Constitutional changes raise serious concerns over respect for democratic standards in Kyrgyzstan, Venice Commission and ODIHR say
Strasbourg/Warsaw, 22 March 2021 – Kyrgyzstan’s draft constitution would result in a complete change of the country’s constitutional order if adopted and raises grave concerns over the lack of respect for the principles of the rule of law, separation of powers, and inherent lack of checks and balances, the OSCE Office for Democratic Institutions and Human Rights (ODIHR) and the Venice Commission of the Council of Europe said in a joint legal opinion.
While the joint opinion notes some positive changes in the draft constitution, such as giving human rights and freedoms a prominent place in the overall framework and re-establishing the Constitutional Court in line with earlier recommendations, it also finds that many provisions regulating the institutional framework and separation of powers as well as the foreseen timeline and procedures leading to the adoption of the constitutional amendments raise serious concerns. As well as demonstrating a lack of respect for the principles of rule of law and legality, they also took place with little or no public consultation or parliamentary debate.
One of the fundamental concerns with the draft constitution in its current form is the overly prominent role and power of the president in relation to the other branches of government, weakening the role of parliament and potentially curtailing judicial independence. This creates a real risk of undermining the separation of powers and the rule of law in the Kyrgyz Republic.
ODIHR and the Venice Commission therefore recommend that the national authorities:
- ensure that the constitutional reform process allows for informed, inclusive and meaningful discussions within and outside parliament, with the participation of all relevant stakeholders, guaranteeing adequate time for discussion of the draft constitution at all levels;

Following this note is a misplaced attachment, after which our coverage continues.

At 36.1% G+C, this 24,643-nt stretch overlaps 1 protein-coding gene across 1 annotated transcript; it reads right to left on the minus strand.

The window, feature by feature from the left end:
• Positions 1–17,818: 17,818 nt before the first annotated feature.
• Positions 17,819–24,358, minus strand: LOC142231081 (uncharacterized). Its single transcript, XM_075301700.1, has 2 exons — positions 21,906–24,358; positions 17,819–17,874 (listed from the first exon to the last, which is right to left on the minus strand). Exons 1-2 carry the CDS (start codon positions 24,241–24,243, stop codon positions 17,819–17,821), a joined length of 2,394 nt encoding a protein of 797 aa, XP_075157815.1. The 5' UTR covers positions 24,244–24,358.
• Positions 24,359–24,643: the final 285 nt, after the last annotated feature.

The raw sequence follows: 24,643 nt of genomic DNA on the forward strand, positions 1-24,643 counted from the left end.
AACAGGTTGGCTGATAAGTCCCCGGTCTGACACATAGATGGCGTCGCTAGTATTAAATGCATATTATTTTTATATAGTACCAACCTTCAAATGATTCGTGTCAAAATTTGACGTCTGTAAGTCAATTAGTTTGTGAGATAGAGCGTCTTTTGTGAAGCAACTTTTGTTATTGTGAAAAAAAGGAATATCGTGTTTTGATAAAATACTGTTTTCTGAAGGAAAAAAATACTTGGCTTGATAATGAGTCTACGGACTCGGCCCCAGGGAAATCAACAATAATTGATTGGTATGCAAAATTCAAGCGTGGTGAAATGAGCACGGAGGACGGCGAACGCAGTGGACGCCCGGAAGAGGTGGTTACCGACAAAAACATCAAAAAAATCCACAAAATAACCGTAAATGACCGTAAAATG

- review the privileges given to the president in order to ensure the separation of powers, including by completely reconsidering the power to single-handedly appoint and dismiss almost the entire state administration and/or key office-holders (including the Cabinet of Ministers, Prosecutor General, Ombudsman for Children’s rights,), as well as the president’s far-reaching powers in the selection and dismissal of judges of the highest and lower level courts, and restricting the president’s power to initiate laws and referendums;
- provide stronger oversight capacities to the parliament, including through committees to both initiate and review draft laws and ensure an appropriate budget to support this important function of checks over the powers of the president and the executive;
- reinforce the independence of the judiciary by specifying in the draft constitution that judge members of the Judicial Council are chosen by the judiciary, explicitly stipulating the length and security of tenure, and strengthening the decision-making powers of the Judicial Council regarding the appointment, promotion, transfer and disciplinary procedure for all judges, except for the Constitutional Court judges;
- revise the provisions on human rights and fundamental freedoms, avoiding vague wording and language in the formulation both of the rights of individuals and the obligations of the State, clearly state the absolute nature of specific rights and freedoms that remain applicable regardless of circumstances, even in a state of emergency, and revise the provisions related to the media, freedom of expression and access to information in line with international standards.